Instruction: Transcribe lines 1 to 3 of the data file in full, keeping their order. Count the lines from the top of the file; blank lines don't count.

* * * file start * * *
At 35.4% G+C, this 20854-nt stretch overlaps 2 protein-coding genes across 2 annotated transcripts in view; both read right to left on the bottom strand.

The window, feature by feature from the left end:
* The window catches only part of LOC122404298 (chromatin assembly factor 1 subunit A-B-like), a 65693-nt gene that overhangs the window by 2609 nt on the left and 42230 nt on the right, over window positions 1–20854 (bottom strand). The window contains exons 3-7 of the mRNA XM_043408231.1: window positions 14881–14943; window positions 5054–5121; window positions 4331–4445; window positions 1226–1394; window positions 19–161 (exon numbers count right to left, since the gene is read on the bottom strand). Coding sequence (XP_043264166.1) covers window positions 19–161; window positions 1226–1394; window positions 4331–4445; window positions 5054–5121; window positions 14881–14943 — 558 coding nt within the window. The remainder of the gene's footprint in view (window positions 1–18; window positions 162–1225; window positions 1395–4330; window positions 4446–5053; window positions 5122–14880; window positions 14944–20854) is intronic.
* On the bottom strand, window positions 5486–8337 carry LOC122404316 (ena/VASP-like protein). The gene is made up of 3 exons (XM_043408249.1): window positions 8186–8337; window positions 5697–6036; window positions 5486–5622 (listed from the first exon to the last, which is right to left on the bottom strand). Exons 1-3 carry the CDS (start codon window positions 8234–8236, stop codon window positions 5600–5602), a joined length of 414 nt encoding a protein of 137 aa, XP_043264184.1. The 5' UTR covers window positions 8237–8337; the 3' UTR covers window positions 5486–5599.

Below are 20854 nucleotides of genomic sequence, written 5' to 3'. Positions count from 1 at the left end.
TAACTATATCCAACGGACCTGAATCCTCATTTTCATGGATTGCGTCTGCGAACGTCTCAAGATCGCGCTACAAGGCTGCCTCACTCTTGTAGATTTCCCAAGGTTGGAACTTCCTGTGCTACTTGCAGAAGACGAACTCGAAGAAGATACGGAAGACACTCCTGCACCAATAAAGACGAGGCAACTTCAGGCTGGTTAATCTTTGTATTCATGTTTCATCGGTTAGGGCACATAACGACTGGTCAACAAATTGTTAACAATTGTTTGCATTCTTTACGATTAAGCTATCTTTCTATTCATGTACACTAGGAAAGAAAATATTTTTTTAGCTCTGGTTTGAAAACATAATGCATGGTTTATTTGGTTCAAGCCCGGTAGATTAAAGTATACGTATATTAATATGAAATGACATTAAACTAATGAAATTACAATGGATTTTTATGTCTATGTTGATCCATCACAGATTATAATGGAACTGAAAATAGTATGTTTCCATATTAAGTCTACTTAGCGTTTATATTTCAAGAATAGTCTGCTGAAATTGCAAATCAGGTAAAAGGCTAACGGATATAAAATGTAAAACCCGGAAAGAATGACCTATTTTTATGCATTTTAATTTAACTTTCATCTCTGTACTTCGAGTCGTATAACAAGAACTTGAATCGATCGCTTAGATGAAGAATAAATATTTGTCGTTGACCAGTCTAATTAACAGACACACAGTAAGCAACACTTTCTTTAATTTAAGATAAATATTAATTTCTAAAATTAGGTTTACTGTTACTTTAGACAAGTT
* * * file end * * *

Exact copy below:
At 35.4% G+C, this 20854-nt stretch overlaps 2 protein-coding genes across 2 annotated transcripts in view; both read right to left on the bottom strand.

The window, feature by feature from the left end:
* The window catches only part of LOC122404298 (chromatin assembly factor 1 subunit A-B-like), a 65693-nt gene that overhangs the window by 2609 nt on the left and 42230 nt on the right, over window positions 1–20854 (bottom strand). The window contains exons 3-7 of the mRNA XM_043408231.1: window positions 14881–14943; window positions 5054–5121; window positions 4331–4445; window positions 1226–1394; window positions 19–161 (exon numbers count right to left, since the gene is read on the bottom strand). Coding sequence (XP_043264166.1) covers window positions 19–161; window positions 1226–1394; window positions 4331–4445; window positions 5054–5121; window positions 14881–14943 — 558 coding nt within the window. The remainder of the gene's footprint in view (window positions 1–18; window positions 162–1225; window positions 1395–4330; window positions 4446–5053; window positions 5122–14880; window positions 14944–20854) is intronic.